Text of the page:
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Grass tetany (lactation tetany or transport tetany) is caused by low levels of magnesium (Mg) in the animal. Low levels of magnesium cause decreased energy metabolism and other changes to normal body functions. Blood levels of magnesium should normally be 2.0-3.6 mg/dl.
Magnesium must be consumed in the diet. Wheat, cereal crop feeds, and some pastures are usually low in magnesium; therefore, animals grazing on these feeds may develop grass tetany. Magnesium is also lost in the milk. This is why some lactating animals may experience this problem. When animals consuming a low magnesium diet are stressed because of being moved or transported, tetany often results. Calcium levels also appear to play an important role in grass tetany.
Clinical Signs: In the early stages of disease, the animal may go off feed, be very alert, and excitable. The ears and muscles often tremble and the animal can be aggressive when stimulated. With time, the animal has a lack of coordination and may eventually collapse in seizure-like activity. If not treated properly, death can occur within hours.
Hypomagnesemia (grass tetany) is a nutritional disease. It is caused by feeding pasture plants grown in soils that are low in available magnesium and high in available potassium. It is most often seen when sheep are grazing cool season grasses or small grain pastures or rapidly growing lush grasses in the spring or fall. Clinical signs are sheep walking with a stiff gait, loss of appetite and avoidance of the rest of the flock. They are nervous, have staring eyes, twitching skin and may also stagger. Treatment can be successful if given early with 50 mL of a saturated solution of magnesium sulfate injected I.V. or rectally. Grass tetany can be prevented by feeding high magnesium mineral salt mixtures.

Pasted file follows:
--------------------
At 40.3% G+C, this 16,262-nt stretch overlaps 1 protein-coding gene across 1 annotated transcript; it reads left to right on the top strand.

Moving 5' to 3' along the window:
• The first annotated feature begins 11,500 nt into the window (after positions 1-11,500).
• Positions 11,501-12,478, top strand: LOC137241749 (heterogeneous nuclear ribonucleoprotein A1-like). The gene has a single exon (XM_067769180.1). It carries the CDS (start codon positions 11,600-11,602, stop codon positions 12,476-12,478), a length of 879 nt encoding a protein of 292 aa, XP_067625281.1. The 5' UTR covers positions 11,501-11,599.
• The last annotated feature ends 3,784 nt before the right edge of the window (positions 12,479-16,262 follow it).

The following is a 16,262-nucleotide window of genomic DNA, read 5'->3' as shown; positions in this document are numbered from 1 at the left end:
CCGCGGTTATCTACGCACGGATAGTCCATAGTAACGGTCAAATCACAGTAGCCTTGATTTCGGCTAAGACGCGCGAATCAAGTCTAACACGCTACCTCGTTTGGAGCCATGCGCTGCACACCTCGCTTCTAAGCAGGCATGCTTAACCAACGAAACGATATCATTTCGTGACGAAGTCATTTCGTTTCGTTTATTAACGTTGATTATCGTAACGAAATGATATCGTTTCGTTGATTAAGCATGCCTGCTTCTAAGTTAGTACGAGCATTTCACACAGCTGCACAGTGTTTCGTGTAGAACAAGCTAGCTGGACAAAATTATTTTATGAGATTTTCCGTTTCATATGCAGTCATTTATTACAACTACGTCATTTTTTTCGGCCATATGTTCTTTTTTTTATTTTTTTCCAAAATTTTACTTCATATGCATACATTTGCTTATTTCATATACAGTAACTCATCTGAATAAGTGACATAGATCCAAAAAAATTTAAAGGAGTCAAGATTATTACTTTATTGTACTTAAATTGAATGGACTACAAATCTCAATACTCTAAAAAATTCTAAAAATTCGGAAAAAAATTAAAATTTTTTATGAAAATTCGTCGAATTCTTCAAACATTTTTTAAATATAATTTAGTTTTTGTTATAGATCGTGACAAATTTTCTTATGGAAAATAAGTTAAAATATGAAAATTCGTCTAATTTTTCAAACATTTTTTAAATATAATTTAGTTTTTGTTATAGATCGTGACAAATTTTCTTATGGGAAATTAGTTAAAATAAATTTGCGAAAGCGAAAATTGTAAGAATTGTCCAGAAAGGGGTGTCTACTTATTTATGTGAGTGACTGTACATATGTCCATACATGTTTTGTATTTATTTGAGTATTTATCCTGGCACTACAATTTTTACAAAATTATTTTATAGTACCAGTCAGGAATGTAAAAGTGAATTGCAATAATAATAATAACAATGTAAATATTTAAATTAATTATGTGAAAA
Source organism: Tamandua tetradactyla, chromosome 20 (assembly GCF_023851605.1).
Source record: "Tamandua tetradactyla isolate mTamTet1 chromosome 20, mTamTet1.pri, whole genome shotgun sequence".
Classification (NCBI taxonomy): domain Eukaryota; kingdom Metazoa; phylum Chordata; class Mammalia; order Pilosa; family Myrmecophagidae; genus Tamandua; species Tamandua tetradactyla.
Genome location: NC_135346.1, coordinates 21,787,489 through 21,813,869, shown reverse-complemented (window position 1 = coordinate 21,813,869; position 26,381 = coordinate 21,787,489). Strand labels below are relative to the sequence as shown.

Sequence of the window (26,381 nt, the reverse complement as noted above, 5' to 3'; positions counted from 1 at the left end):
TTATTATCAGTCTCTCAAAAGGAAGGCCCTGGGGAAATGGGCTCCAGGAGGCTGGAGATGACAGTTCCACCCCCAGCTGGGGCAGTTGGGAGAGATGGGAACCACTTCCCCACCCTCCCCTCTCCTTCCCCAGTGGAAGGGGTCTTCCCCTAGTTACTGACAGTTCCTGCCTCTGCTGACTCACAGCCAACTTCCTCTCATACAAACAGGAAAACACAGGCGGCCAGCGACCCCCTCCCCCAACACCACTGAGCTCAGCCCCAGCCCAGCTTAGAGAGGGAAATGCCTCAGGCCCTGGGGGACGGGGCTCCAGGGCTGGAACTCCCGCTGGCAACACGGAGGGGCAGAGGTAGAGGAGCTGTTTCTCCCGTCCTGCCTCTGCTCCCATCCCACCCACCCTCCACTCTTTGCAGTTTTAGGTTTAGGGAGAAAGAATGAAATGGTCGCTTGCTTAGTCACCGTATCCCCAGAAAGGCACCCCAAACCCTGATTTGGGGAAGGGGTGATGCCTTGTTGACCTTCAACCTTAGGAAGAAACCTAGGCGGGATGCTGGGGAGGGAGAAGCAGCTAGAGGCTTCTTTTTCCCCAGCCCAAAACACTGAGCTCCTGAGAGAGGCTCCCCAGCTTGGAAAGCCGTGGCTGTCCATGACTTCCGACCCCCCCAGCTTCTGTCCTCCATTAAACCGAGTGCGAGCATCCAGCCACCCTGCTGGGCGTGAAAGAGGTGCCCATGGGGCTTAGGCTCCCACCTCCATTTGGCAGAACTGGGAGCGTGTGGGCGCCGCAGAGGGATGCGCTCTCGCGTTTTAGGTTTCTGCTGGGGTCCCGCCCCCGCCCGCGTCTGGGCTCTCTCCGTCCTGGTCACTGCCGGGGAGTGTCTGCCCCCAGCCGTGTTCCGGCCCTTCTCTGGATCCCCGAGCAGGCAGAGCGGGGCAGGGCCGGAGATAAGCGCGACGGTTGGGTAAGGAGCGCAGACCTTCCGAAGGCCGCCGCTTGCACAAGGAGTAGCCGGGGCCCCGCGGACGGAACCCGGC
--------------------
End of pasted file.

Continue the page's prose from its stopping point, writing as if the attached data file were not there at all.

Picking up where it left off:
Penn State University's Department of Veterinary Science
This page was last updated on: February 15, 2008